Vashon Island on a Foggy Morning

The roads of Vashon Island beckon to cyclists, offering up lovely, wooded lanes, climbs, scenic views, etc. We headed out early on Sunday morning and enjoyed a veiled experience on very quiet roads. Our highlights were the Southern ferry landing and an overlook at a park atop Maury Island, as well as some simply delightful twisty-turny country lanes—the sort that make any cyclist’s heart go pitter-pat

We followed the “Vashon Classic Loop,” providing 3,600-plus feet of climbing in about 42 miles. Short and sweet!

As for all those old exercise bikes lined up on the shoreline: Apparently they were gone for awhile but now they’re back. We didn’t want to stop mid-ride (for once) to take pictures, but returned later to test them out. Good way to add a bit more to the workout …

This day was unusually foggy, so we missed the vaunted views of Mount Rainier and the Cascades and Olympics. We will have to return!

But we did have a great time at the Strawberry Festival. For photos of that cool event, see the Off The Bike section above.

Chelan Century

For our third century of June we headed to Lake Chelan and the Chelan Century — promoted by some of our Cascade friends as the most beautiful in the state and featuring a challenging climb up McNeil Canyon Road. It more than lived up to our expectations, with 103-plus miles, 8,600 feet of climbing and some drop-dead gorgeous views (not to mention that drop-dead climb).

The route is a cloverleaf design consisting of  three loops (one, two and three), each starting and ending at Don Morse Park — right across the street from our Airbnb place and, most importantly, the condo’s pool.

McNeil Canyon offers itself up in the second loop: a 7-mile chug, average 6.4 percent grade with some notable 12 percent stretches. And no shade, to speak of. Totally manageable, even for the climbing-challenged among us, but also totally exhausting.  And: totally worth it, especially when it comes to the descent back down again. Plus you can get a special KOM-like jersey commemorating the achievement, which Paula of course had to do.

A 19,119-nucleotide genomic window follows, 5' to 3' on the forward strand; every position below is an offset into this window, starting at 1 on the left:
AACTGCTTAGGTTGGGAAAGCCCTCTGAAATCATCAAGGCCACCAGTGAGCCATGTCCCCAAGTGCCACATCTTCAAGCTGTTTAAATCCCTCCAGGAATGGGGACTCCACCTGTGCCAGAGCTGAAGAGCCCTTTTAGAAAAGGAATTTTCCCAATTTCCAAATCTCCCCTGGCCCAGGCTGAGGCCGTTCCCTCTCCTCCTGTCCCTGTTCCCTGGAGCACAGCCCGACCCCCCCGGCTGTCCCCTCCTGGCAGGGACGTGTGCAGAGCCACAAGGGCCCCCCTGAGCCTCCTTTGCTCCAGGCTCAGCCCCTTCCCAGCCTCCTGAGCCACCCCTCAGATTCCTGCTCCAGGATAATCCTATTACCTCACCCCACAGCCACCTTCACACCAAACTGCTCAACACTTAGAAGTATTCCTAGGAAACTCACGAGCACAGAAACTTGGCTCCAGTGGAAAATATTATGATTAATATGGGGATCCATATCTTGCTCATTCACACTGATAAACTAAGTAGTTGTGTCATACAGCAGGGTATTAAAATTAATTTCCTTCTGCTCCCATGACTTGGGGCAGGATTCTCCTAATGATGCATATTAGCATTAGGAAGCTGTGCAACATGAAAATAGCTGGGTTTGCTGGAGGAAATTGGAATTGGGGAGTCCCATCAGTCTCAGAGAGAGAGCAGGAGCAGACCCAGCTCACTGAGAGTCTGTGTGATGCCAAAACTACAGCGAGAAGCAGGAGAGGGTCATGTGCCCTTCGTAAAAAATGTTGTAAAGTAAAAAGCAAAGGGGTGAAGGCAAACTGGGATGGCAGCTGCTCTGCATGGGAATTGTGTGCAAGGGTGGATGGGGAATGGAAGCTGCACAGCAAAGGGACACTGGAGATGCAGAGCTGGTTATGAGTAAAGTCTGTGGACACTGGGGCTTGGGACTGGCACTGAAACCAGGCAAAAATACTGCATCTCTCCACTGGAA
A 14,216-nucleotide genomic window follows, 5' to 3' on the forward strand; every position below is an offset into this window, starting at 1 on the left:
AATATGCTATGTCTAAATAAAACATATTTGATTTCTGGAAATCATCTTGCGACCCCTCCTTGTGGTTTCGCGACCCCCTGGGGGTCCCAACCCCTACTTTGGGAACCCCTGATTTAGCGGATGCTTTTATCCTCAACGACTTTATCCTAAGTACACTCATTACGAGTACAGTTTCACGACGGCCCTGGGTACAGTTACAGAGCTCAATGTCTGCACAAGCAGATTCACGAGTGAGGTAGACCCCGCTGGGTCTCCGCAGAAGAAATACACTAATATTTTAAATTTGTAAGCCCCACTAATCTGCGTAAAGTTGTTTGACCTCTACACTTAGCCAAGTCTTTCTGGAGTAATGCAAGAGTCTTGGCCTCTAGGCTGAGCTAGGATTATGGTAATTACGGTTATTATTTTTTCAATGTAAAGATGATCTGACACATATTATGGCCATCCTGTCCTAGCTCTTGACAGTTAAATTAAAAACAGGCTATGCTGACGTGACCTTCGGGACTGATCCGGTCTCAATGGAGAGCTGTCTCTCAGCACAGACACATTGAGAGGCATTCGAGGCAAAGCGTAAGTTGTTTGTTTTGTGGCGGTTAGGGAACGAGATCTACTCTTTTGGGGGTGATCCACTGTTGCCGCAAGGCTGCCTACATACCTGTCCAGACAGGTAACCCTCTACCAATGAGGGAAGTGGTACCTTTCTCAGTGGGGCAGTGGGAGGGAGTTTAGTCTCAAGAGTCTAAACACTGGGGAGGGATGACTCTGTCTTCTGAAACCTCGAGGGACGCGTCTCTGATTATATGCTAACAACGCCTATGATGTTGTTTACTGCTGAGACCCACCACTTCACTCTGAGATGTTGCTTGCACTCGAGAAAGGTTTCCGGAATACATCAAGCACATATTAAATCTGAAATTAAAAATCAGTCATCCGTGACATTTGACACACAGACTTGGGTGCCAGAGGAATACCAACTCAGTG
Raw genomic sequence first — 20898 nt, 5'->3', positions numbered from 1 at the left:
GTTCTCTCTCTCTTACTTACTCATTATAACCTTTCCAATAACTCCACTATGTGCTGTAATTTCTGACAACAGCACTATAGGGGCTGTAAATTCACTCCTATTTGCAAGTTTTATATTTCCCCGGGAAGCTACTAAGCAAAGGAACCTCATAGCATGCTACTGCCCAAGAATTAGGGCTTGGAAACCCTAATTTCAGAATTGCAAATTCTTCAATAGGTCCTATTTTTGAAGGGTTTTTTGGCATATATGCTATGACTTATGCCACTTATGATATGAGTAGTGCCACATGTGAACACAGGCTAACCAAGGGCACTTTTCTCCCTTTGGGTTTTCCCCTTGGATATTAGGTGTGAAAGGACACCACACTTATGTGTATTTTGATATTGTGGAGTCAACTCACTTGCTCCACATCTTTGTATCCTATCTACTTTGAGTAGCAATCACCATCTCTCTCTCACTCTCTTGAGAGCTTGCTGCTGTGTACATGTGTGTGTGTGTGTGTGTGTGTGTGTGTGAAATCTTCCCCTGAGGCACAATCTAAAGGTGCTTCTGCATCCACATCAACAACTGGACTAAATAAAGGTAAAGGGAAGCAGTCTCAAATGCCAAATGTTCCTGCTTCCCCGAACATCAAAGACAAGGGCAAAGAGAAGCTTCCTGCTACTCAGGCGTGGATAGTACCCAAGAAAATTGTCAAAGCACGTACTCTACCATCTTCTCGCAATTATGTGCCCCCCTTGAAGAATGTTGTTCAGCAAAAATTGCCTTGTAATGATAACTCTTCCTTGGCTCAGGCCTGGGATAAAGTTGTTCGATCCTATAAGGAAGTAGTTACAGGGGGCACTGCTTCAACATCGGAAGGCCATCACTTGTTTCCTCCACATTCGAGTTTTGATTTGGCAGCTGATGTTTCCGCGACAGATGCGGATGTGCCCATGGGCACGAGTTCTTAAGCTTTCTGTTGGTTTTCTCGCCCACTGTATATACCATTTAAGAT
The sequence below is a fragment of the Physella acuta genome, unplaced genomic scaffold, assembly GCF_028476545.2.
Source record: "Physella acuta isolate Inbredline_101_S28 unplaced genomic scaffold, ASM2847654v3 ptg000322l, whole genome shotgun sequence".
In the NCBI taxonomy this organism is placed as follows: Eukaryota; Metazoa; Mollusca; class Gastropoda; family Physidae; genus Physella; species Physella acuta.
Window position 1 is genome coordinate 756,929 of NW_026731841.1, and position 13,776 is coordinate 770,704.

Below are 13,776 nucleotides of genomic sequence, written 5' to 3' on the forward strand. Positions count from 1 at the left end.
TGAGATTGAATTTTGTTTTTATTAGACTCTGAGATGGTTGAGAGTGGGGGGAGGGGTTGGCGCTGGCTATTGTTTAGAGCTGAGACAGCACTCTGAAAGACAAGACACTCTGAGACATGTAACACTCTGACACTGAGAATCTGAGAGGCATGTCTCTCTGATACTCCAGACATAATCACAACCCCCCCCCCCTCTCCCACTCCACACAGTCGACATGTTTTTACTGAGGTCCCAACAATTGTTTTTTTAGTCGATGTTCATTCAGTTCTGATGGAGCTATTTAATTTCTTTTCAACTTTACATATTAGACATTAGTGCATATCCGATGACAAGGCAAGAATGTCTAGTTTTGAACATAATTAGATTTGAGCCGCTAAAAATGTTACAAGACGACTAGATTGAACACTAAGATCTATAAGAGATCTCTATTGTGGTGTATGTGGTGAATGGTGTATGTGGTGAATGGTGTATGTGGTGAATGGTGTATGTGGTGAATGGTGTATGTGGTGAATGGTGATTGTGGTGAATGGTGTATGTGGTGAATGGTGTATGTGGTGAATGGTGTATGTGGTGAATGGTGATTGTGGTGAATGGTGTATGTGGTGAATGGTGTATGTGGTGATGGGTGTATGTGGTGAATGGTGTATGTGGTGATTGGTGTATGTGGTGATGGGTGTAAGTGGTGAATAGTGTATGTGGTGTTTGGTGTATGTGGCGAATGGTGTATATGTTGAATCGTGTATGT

The rest of the ride was as spectacular as promised — vista after vista of mountains and water, all manner of color and texture, wide open roads, happy-making descents.

And at the end, a terrific festival with local wine and beer and we made friends with a great group from the Mount Baker Bicycle Club of Bellingham — whose president, coincidentally, is the star of one of Paula’s photos from mid-ride.

Like Walla Walla, Chelan is a prime winery area so of course we made plenty of time for a few tastings on Sunday.  Recovery drinks, redux.

Orcas Island – Trying Mount Constitution Again

So, we’d made it up Mount Constitution (and more significantly given the weather, made it back down again).  But while climbing perhaps should be a noble end unto itself, we did still wish to savor the view from the top.

So we did it all again.

This time around the skies threatened as we headed out, and got downright ominous by the time we reached Moran State Park. Would the drizzle once again turn to snow? Descending a second time in nasty weather was not appealing.  But neither was missing a chance at the view. So we took our chances and pedaled onward.

Great decision!

After some maddening indecision, the weather gods opted to come over to our side (maybe they just wanted to give us some moody photo opps first). By the time we made our way back to the top, the skies were clear and the view spectacular.  And we could claim credit for that climb not once, but twice.

Here’s our route.